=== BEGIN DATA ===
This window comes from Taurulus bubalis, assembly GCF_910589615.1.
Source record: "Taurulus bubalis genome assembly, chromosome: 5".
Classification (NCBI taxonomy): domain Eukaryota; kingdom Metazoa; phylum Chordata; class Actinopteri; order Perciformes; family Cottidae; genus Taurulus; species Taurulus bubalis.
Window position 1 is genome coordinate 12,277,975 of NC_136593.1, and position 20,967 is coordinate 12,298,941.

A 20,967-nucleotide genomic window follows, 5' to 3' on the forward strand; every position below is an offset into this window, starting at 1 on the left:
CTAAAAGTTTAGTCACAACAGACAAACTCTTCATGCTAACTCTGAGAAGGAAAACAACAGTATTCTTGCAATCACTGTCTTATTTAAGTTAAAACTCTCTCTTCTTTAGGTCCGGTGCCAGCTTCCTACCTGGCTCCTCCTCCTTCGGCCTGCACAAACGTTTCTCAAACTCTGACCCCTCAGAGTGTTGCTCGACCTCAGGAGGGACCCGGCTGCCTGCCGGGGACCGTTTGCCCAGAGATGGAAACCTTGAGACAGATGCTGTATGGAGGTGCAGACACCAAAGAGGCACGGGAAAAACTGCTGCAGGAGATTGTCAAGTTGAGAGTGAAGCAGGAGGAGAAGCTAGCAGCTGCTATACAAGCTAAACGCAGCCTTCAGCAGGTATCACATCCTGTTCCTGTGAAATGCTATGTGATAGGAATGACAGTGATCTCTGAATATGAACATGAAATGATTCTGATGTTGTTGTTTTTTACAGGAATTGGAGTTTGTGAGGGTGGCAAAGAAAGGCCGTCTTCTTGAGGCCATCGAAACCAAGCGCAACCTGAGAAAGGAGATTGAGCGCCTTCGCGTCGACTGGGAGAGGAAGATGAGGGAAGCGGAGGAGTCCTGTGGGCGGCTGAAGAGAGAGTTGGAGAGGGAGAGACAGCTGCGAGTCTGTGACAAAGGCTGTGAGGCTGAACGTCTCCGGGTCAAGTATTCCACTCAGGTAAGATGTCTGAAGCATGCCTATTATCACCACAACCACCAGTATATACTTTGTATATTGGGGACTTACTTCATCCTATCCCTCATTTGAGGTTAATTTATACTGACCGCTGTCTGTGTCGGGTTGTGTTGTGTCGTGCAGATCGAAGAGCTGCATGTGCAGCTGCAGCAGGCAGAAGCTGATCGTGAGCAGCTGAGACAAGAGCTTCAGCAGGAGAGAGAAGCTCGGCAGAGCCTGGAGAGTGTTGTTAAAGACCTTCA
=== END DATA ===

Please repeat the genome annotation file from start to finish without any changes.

This window comes from Taurulus bubalis, assembly GCF_910589615.1.
Source record: "Taurulus bubalis genome assembly, chromosome: 5".
Classification (NCBI taxonomy): domain Eukaryota; kingdom Metazoa; phylum Chordata; class Actinopteri; order Perciformes; family Cottidae; genus Taurulus; species Taurulus bubalis.
Window position 1 is genome coordinate 12,277,975 of NC_136593.1, and position 20,967 is coordinate 12,298,941.

A 20,967-nucleotide genomic window follows, 5' to 3' on the forward strand; every position below is an offset into this window, starting at 1 on the left:
CTAAAAGTTTAGTCACAACAGACAAACTCTTCATGCTAACTCTGAGAAGGAAAACAACAGTATTCTTGCAATCACTGTCTTATTTAAGTTAAAACTCTCTCTTCTTTAGGTCCGGTGCCAGCTTCCTACCTGGCTCCTCCTCCTTCGGCCTGCACAAACGTTTCTCAAACTCTGACCCCTCAGAGTGTTGCTCGACCTCAGGAGGGACCCGGCTGCCTGCCGGGGACCGTTTGCCCAGAGATGGAAACCTTGAGACAGATGCTGTATGGAGGTGCAGACACCAAAGAGGCACGGGAAAAACTGCTGCAGGAGATTGTCAAGTTGAGAGTGAAGCAGGAGGAGAAGCTAGCAGCTGCTATACAAGCTAAACGCAGCCTTCAGCAGGTATCACATCCTGTTCCTGTGAAATGCTATGTGATAGGAATGACAGTGATCTCTGAATATGAACATGAAATGATTCTGATGTTGTTGTTTTTTACAGGAATTGGAGTTTGTGAGGGTGGCAAAGAAAGGCCGTCTTCTTGAGGCCATCGAAACCAAGCGCAACCTGAGAAAGGAGATTGAGCGCCTTCGCGTCGACTGGGAGAGGAAGATGAGGGAAGCGGAGGAGTCCTGTGGGCGGCTGAAGAGAGAGTTGGAGAGGGAGAGACAGCTGCGAGTCTGTGACAAAGGCTGTGAGGCTGAACGTCTCCGGGTCAAGTATTCCACTCAGGTAAGATGTCTGAAGCATGCCTATTATCACCACAACCACCAGTATATACTTTGTATATTGGGGACTTACTTCATCCTATCCCTCATTTGAGGTTAATTTATACTGACCGCTGTCTGTGTCGGGTTGTGTTGTGTCGTGCAGATCGAAGAGCTGCATGTGCAGCTGCAGCAGGCAGAAGCTGATCGTGAGCAGCTGAGACAAGAGCTTCAGCAGGAGAGAGAAGCTCGGCAGAGCCTGGAGAGTGTTGTTAAAGACCTTCA